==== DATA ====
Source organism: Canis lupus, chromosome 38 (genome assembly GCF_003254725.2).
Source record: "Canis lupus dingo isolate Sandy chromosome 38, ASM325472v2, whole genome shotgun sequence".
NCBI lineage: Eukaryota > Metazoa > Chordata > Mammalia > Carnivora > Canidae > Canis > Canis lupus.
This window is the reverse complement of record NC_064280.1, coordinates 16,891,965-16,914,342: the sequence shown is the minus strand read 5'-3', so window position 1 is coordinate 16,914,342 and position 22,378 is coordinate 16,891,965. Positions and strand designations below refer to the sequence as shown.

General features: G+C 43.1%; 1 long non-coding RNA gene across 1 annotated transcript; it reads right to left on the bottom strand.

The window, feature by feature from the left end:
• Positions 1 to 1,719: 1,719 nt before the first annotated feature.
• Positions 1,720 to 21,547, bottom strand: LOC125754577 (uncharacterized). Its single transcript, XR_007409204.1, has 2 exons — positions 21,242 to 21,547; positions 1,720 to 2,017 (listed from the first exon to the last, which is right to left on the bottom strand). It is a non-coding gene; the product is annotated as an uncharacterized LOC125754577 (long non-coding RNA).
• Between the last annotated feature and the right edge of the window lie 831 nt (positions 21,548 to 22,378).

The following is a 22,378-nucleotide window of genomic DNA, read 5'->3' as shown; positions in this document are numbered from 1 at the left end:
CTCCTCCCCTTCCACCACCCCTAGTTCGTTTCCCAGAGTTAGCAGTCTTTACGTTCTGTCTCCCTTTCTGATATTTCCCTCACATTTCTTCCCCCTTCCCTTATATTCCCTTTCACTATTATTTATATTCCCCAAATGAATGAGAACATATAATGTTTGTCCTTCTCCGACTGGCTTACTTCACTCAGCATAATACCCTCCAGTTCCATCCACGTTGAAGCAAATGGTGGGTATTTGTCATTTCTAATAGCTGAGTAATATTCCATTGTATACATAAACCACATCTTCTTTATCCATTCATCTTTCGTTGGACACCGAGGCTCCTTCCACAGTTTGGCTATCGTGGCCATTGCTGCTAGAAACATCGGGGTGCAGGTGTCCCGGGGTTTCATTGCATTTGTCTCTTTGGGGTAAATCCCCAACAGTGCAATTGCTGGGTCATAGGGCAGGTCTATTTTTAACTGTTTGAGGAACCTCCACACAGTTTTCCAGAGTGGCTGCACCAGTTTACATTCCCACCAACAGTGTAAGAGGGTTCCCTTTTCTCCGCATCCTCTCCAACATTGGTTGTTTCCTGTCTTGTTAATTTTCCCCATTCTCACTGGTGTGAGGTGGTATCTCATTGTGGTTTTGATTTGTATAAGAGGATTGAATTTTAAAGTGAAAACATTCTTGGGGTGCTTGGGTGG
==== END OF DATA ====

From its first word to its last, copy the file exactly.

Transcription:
Source organism: Canis lupus, chromosome 38 (genome assembly GCF_003254725.2).
Source record: "Canis lupus dingo isolate Sandy chromosome 38, ASM325472v2, whole genome shotgun sequence".
NCBI lineage: Eukaryota > Metazoa > Chordata > Mammalia > Carnivora > Canidae > Canis > Canis lupus.
This window is the reverse complement of record NC_064280.1, coordinates 16,891,965-16,914,342: the sequence shown is the minus strand read 5'-3', so window position 1 is coordinate 16,914,342 and position 22,378 is coordinate 16,891,965. Positions and strand designations below refer to the sequence as shown.

General features: G+C 43.1%; 1 long non-coding RNA gene across 1 annotated transcript; it reads right to left on the bottom strand.

The window, feature by feature from the left end:
• Positions 1 to 1,719: 1,719 nt before the first annotated feature.
• Positions 1,720 to 21,547, bottom strand: LOC125754577 (uncharacterized). Its single transcript, XR_007409204.1, has 2 exons — positions 21,242 to 21,547; positions 1,720 to 2,017 (listed from the first exon to the last, which is right to left on the bottom strand). It is a non-coding gene; the product is annotated as an uncharacterized LOC125754577 (long non-coding RNA).
• Between the last annotated feature and the right edge of the window lie 831 nt (positions 21,548 to 22,378).

The following is a 22,378-nucleotide window of genomic DNA, read 5'->3' as shown; positions in this document are numbered from 1 at the left end:
CTCCTCCCCTTCCACCACCCCTAGTTCGTTTCCCAGAGTTAGCAGTCTTTACGTTCTGTCTCCCTTTCTGATATTTCCCTCACATTTCTTCCCCCTTCCCTTATATTCCCTTTCACTATTATTTATATTCCCCAAATGAATGAGAACATATAATGTTTGTCCTTCTCCGACTGGCTTACTTCACTCAGCATAATACCCTCCAGTTCCATCCACGTTGAAGCAAATGGTGGGTATTTGTCATTTCTAATAGCTGAGTAATATTCCATTGTATACATAAACCACATCTTCTTTATCCATTCATCTTTCGTTGGACACCGAGGCTCCTTCCACAGTTTGGCTATCGTGGCCATTGCTGCTAGAAACATCGGGGTGCAGGTGTCCCGGGGTTTCATTGCATTTGTCTCTTTGGGGTAAATCCCCAACAGTGCAATTGCTGGGTCATAGGGCAGGTCTATTTTTAACTGTTTGAGGAACCTCCACACAGTTTTCCAGAGTGGCTGCACCAGTTTACATTCCCACCAACAGTGTAAGAGGGTTCCCTTTTCTCCGCATCCTCTCCAACATTGGTTGTTTCCTGTCTTGTTAATTTTCCCCATTCTCACTGGTGTGAGGTGGTATCTCATTGTGGTTTTGATTTGTATAAGAGGATTGAATTTTAAAGTGAAAACATTCTTGGGGTGCTTGGGTGG